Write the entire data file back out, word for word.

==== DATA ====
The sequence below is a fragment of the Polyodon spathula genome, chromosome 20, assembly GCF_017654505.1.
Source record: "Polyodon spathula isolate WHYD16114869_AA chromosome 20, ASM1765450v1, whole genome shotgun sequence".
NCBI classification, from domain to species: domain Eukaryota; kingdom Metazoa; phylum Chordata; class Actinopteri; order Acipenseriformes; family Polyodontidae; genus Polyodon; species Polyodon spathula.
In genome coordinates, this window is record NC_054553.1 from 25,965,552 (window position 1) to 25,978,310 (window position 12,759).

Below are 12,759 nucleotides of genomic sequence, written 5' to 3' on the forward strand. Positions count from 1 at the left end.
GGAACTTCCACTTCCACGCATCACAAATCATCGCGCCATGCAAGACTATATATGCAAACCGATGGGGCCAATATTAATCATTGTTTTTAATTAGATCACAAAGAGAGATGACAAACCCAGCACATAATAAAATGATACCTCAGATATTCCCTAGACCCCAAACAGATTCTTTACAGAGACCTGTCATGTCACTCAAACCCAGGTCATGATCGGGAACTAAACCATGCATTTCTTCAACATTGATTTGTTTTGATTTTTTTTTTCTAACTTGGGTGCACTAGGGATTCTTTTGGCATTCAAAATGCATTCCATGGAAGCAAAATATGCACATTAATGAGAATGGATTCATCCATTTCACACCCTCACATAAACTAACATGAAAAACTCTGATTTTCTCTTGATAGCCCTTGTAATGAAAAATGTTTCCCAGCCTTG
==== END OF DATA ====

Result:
The sequence below is a fragment of the Polyodon spathula genome, chromosome 20, assembly GCF_017654505.1.
Source record: "Polyodon spathula isolate WHYD16114869_AA chromosome 20, ASM1765450v1, whole genome shotgun sequence".
NCBI classification, from domain to species: domain Eukaryota; kingdom Metazoa; phylum Chordata; class Actinopteri; order Acipenseriformes; family Polyodontidae; genus Polyodon; species Polyodon spathula.
In genome coordinates, this window is record NC_054553.1 from 25,965,552 (window position 1) to 25,978,310 (window position 12,759).

Below are 12,759 nucleotides of genomic sequence, written 5' to 3' on the forward strand. Positions count from 1 at the left end.
GGAACTTCCACTTCCACGCATCACAAATCATCGCGCCATGCAAGACTATATATGCAAACCGATGGGGCCAATATTAATCATTGTTTTTAATTAGATCACAAAGAGAGATGACAAACCCAGCACATAATAAAATGATACCTCAGATATTCCCTAGACCCCAAACAGATTCTTTACAGAGACCTGTCATGTCACTCAAACCCAGGTCATGATCGGGAACTAAACCATGCATTTCTTCAACATTGATTTGTTTTGATTTTTTTTTTCTAACTTGGGTGCACTAGGGATTCTTTTGGCATTCAAAATGCATTCCATGGAAGCAAAATATGCACATTAATGAGAATGGATTCATCCATTTCACACCCTCACATAAACTAACATGAAAAACTCTGATTTTCTCTTGATAGCCCTTGTAATGAAAAATGTTTCCCAGCCTTG